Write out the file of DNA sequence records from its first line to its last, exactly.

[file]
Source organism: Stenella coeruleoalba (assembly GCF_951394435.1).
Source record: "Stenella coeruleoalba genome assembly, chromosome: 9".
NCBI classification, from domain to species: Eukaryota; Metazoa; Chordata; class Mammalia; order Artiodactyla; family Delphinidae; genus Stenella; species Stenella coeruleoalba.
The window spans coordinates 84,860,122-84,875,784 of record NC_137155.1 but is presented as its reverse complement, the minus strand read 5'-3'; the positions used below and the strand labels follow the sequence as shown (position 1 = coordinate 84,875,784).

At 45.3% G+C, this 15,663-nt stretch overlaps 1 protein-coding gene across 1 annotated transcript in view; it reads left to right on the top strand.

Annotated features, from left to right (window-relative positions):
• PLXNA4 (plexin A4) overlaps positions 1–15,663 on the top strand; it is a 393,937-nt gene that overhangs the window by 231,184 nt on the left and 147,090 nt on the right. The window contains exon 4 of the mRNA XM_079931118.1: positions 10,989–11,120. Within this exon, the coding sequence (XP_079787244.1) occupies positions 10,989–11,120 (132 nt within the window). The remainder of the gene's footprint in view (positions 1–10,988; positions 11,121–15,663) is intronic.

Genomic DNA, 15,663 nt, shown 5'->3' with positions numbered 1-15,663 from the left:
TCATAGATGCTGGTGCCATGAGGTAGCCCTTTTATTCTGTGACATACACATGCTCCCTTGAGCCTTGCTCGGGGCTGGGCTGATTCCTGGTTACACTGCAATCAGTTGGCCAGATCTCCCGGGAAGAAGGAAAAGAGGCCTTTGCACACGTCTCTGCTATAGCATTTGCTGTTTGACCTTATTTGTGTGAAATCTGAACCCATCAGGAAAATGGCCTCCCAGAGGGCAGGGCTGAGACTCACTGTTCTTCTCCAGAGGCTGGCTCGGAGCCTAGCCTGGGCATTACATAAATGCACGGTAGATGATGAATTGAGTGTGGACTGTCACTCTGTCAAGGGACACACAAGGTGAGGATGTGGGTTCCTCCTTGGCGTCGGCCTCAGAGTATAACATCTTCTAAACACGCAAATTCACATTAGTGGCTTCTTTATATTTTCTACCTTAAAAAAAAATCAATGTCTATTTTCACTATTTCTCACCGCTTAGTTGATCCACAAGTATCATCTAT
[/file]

Source organism: Stenella coeruleoalba (assembly GCF_951394435.1).
Source record: "Stenella coeruleoalba genome assembly, chromosome: 9".
NCBI classification, from domain to species: Eukaryota; Metazoa; Chordata; class Mammalia; order Artiodactyla; family Delphinidae; genus Stenella; species Stenella coeruleoalba.
The window spans coordinates 84,860,122-84,875,784 of record NC_137155.1 but is presented as its reverse complement, the minus strand read 5'-3'; the positions used below and the strand labels follow the sequence as shown (position 1 = coordinate 84,875,784).

At 45.3% G+C, this 15,663-nt stretch overlaps 1 protein-coding gene across 1 annotated transcript in view; it reads left to right on the top strand.

Annotated features, from left to right (window-relative positions):
• PLXNA4 (plexin A4) overlaps positions 1–15,663 on the top strand; it is a 393,937-nt gene that overhangs the window by 231,184 nt on the left and 147,090 nt on the right. The window contains exon 4 of the mRNA XM_079931118.1: positions 10,989–11,120. Within this exon, the coding sequence (XP_079787244.1) occupies positions 10,989–11,120 (132 nt within the window). The remainder of the gene's footprint in view (positions 1–10,988; positions 11,121–15,663) is intronic.

Genomic DNA, 15,663 nt, shown 5'->3' with positions numbered 1-15,663 from the left:
TCATAGATGCTGGTGCCATGAGGTAGCCCTTTTATTCTGTGACATACACATGCTCCCTTGAGCCTTGCTCGGGGCTGGGCTGATTCCTGGTTACACTGCAATCAGTTGGCCAGATCTCCCGGGAAGAAGGAAAAGAGGCCTTTGCACACGTCTCTGCTATAGCATTTGCTGTTTGACCTTATTTGTGTGAAATCTGAACCCATCAGGAAAATGGCCTCCCAGAGGGCAGGGCTGAGACTCACTGTTCTTCTCCAGAGGCTGGCTCGGAGCCTAGCCTGGGCATTACATAAATGCACGGTAGATGATGAATTGAGTGTGGACTGTCACTCTGTCAAGGGACACACAAGGTGAGGATGTGGGTTCCTCCTTGGCGTCGGCCTCAGAGTATAACATCTTCTAAACACGCAAATTCACATTAGTGGCTTCTTTATATTTTCTACCTTAAAAAAAAATCAATGTCTATTTTCACTATTTCTCACCGCTTAGTTGATCCACAAGTATCATCTAT